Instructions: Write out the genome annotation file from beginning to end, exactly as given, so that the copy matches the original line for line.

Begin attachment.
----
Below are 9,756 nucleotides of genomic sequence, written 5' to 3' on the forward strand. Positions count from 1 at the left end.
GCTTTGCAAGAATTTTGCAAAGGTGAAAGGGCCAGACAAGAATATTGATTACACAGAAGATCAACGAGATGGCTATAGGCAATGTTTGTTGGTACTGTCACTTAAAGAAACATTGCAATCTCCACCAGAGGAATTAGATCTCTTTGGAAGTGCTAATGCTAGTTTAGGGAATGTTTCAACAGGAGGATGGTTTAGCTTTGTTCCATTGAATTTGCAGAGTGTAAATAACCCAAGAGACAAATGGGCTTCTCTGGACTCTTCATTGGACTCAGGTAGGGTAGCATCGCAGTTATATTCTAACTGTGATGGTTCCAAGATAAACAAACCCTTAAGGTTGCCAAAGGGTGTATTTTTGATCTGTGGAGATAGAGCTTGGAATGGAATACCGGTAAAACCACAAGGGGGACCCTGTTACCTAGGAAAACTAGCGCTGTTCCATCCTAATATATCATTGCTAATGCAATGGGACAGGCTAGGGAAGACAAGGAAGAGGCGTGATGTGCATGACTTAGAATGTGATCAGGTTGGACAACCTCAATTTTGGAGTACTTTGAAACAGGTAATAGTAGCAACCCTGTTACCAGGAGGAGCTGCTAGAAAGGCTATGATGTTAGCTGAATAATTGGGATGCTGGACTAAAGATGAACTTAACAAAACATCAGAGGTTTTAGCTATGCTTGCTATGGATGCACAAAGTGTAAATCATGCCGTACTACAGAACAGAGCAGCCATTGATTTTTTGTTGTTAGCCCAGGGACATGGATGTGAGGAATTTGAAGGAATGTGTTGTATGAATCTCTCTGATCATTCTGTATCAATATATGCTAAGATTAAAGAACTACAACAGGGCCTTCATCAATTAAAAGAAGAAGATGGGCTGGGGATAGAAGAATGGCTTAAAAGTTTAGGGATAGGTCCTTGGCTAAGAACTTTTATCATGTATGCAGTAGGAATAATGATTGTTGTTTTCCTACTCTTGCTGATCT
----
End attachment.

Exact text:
Below are 9,756 nucleotides of genomic sequence, written 5' to 3' on the forward strand. Positions count from 1 at the left end.
GCTTTGCAAGAATTTTGCAAAGGTGAAAGGGCCAGACAAGAATATTGATTACACAGAAGATCAACGAGATGGCTATAGGCAATGTTTGTTGGTACTGTCACTTAAAGAAACATTGCAATCTCCACCAGAGGAATTAGATCTCTTTGGAAGTGCTAATGCTAGTTTAGGGAATGTTTCAACAGGAGGATGGTTTAGCTTTGTTCCATTGAATTTGCAGAGTGTAAATAACCCAAGAGACAAATGGGCTTCTCTGGACTCTTCATTGGACTCAGGTAGGGTAGCATCGCAGTTATATTCTAACTGTGATGGTTCCAAGATAAACAAACCCTTAAGGTTGCCAAAGGGTGTATTTTTGATCTGTGGAGATAGAGCTTGGAATGGAATACCGGTAAAACCACAAGGGGGACCCTGTTACCTAGGAAAACTAGCGCTGTTCCATCCTAATATATCATTGCTAATGCAATGGGACAGGCTAGGGAAGACAAGGAAGAGGCGTGATGTGCATGACTTAGAATGTGATCAGGTTGGACAACCTCAATTTTGGAGTACTTTGAAACAGGTAATAGTAGCAACCCTGTTACCAGGAGGAGCTGCTAGAAAGGCTATGATGTTAGCTGAATAATTGGGATGCTGGACTAAAGATGAACTTAACAAAACATCAGAGGTTTTAGCTATGCTTGCTATGGATGCACAAAGTGTAAATCATGCCGTACTACAGAACAGAGCAGCCATTGATTTTTTGTTGTTAGCCCAGGGACATGGATGTGAGGAATTTGAAGGAATGTGTTGTATGAATCTCTCTGATCATTCTGTATCAATATATGCTAAGATTAAAGAACTACAACAGGGCCTTCATCAATTAAAAGAAGAAGATGGGCTGGGGATAGAAGAATGGCTTAAAAGTTTAGGGATAGGTCCTTGGCTAAGAACTTTTATCATGTATGCAGTAGGAATAATGATTGTTGTTTTCCTACTCTTGCTGATCT